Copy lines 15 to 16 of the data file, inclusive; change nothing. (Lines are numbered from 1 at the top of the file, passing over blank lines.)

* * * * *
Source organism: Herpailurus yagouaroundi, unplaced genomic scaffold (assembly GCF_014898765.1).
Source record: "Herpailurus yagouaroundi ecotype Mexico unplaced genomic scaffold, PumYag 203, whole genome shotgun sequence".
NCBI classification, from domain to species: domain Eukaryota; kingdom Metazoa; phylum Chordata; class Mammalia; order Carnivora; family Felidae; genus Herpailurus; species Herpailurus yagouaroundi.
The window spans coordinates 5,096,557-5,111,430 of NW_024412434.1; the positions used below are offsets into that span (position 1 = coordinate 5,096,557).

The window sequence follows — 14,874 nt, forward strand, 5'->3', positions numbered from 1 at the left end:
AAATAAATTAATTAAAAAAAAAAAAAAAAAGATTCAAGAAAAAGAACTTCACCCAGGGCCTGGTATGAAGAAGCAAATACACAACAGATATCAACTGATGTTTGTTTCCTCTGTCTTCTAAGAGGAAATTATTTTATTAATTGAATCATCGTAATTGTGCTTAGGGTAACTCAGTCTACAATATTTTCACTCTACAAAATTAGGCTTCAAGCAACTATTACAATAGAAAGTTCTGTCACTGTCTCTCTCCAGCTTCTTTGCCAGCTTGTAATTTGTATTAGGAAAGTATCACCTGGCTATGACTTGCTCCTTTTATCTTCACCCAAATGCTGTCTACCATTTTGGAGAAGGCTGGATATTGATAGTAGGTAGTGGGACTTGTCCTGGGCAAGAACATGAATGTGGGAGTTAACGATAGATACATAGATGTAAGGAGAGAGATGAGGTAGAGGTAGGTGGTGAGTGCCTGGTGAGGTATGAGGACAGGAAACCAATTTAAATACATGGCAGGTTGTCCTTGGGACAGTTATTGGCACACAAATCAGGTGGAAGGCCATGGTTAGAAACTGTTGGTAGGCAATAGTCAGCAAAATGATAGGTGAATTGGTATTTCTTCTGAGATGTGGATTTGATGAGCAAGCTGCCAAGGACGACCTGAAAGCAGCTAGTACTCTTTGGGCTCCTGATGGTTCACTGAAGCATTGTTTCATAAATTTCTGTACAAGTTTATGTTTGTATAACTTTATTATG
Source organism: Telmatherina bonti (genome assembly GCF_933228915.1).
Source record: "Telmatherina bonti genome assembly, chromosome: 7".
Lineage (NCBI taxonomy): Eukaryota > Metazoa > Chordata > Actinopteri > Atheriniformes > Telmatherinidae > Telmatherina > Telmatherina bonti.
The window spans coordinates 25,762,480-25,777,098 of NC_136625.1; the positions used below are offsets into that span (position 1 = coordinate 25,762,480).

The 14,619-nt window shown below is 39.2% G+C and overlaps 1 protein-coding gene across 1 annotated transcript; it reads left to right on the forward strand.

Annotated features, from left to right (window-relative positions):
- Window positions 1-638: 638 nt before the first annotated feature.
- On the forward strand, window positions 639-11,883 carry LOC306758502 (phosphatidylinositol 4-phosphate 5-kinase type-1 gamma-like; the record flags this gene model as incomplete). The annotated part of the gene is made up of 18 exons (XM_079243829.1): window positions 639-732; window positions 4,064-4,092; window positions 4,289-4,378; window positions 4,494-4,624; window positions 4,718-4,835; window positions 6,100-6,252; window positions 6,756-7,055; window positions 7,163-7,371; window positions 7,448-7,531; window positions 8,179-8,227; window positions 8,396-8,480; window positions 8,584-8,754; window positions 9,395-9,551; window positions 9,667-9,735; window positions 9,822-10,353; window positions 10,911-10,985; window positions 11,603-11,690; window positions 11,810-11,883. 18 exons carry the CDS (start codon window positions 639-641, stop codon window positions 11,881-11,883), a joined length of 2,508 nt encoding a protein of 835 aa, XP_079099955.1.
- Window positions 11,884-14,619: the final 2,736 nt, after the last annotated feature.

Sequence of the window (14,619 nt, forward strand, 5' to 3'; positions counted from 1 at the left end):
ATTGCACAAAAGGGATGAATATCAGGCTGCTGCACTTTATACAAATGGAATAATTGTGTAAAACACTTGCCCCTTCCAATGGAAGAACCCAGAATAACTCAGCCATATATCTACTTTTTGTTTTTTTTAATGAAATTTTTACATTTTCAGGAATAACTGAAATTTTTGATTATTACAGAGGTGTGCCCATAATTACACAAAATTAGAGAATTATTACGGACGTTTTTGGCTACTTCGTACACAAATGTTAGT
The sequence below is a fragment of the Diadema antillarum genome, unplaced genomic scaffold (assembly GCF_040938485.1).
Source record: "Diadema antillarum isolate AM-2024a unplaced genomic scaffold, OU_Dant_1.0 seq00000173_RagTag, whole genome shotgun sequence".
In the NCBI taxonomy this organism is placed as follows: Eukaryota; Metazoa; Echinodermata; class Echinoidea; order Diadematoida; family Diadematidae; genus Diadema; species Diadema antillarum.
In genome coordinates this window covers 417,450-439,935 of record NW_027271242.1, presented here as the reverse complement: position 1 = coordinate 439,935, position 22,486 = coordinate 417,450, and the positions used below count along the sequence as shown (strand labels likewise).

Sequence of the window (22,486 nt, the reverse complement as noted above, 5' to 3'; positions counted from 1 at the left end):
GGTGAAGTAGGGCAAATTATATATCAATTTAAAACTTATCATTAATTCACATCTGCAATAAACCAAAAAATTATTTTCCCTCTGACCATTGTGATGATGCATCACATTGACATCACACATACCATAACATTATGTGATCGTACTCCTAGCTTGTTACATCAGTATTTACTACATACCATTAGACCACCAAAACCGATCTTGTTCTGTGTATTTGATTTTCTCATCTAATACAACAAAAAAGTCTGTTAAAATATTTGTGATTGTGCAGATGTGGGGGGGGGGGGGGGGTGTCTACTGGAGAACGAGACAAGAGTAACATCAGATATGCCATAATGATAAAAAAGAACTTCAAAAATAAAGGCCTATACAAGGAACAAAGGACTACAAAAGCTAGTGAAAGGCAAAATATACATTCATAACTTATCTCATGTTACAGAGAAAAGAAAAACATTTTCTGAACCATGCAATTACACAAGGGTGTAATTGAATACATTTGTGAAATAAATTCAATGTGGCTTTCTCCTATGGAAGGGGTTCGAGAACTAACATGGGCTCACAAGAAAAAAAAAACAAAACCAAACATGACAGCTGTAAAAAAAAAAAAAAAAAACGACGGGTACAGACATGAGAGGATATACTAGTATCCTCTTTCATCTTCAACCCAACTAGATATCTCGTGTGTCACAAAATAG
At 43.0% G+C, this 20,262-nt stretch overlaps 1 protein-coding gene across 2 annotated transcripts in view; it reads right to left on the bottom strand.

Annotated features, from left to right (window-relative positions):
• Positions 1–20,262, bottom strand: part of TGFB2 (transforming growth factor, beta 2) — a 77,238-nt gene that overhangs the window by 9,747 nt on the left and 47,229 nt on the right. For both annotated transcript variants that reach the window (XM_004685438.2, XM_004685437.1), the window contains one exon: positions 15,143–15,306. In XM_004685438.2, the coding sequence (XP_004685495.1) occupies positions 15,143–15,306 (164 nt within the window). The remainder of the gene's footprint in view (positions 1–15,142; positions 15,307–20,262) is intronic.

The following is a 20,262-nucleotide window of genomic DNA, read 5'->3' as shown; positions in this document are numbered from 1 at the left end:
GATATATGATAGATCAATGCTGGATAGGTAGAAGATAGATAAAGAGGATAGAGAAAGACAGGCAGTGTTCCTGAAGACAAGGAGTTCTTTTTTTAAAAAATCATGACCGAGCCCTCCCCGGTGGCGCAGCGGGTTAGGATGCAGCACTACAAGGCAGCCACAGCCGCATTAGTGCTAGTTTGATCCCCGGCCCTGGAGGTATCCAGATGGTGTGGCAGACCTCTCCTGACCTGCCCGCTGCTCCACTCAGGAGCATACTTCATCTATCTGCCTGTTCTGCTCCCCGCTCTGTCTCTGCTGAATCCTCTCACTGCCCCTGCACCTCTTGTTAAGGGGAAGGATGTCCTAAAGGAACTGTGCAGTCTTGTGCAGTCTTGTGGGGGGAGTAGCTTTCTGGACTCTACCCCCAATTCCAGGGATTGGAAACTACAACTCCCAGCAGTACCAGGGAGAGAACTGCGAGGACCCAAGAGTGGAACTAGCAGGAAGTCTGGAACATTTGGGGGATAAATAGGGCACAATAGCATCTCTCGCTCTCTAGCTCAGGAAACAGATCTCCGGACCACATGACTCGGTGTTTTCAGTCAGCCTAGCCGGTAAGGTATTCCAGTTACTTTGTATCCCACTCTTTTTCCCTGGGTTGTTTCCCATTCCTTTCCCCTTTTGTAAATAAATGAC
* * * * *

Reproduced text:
- Window positions 11,884-14,619: the final 2,736 nt, after the last annotated feature.

Sequence of the window (14,619 nt, forward strand, 5' to 3'; positions counted from 1 at the left end):